One of his goals with Molly Danger was to make a book that he could share with his young daughter. It's an interesting concept, though the first book only hints at what seems possible with this character and this world. The sense of fun and playfulness that Igle brinsg to his creations, and yet the seriousness with which he treats the characters' feelings and concerns, are very powerful, and something that we could use more of in comics.


February: Shawn Martinbrough

Shawn Martinbrough was inking comics for many years on comics including "Static," "Shadow Cabinet," and others. As a penciler he first made a mark when he and writer Greg Rucka took over "Detective Comics" in 2000.

He drew the Gary Phillips-written miniseries "Angeltown," "Punisher: Hot Rods of Death," "Luke Cage Noir," "Bullseye: The Perfect Game," "Black Panther: The Most Dangerous Man Alive" and a number of other miniseries or short projects.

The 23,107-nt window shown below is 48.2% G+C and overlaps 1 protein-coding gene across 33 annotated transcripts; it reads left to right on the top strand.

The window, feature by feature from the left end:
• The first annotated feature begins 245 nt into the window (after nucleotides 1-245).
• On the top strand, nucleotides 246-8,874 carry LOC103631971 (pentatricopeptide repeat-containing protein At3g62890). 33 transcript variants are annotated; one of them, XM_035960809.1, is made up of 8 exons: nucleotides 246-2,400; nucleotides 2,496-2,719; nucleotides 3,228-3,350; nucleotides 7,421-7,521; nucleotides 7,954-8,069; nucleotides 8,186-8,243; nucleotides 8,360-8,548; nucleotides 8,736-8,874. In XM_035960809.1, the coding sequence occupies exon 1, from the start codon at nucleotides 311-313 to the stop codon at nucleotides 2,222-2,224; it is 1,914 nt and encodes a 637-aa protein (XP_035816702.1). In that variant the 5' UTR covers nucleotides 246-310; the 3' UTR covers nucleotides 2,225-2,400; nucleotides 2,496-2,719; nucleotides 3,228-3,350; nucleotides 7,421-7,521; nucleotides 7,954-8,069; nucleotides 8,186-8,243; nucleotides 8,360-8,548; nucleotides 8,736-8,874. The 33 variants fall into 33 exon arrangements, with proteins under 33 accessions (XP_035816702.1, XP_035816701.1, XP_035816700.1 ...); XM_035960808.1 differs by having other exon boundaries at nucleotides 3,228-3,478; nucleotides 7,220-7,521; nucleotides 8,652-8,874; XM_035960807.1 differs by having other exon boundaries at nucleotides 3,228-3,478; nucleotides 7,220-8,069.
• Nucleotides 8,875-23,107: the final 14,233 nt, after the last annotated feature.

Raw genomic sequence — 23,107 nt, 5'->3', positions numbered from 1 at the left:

Along the way he also wrote the textbook, How To Draw Noir Comics: The Art and Technique of Visual Storytelling." As the subtitle suggests the book isn't about a style of drawing so much as it explores the thinking and approach behind the style to reveal more about possibilities and approaches to storytelling in a way that a lot of storytelling could benefit from even if noir isn't a style they utilize or even like.

When Robert Kirkman launched the series "Thief of Thieves" a lot of talk was about how a rotating series of writers would be working on the book, but Martinbrough has been on the series from the beginning. His masterful noir drawing style makes him a natural choice, but after twenty-something issues, it's clear that he's really defined the series in a way that I would argue no one else in the creative team has. Not that there any shortcomings on the team, but Martinbrough's style has really shaped the series as much as anything and the consistent style - and Martinbrough's skill at drawing the action scenes, the quiet interpersonal scenes, and everything in between, has made

I would really love to read a Martinbrough drawn comic that's printed in black and white. I think on "Thief of Thieves" the coloring is good, but I love his inked pages and while I certainly understand why the publisher would wnat a full color style, one of these years I would love to see how Martinbrough could utilize a black and white book. Ideally in an oversize format to show off his eye for detail a little more.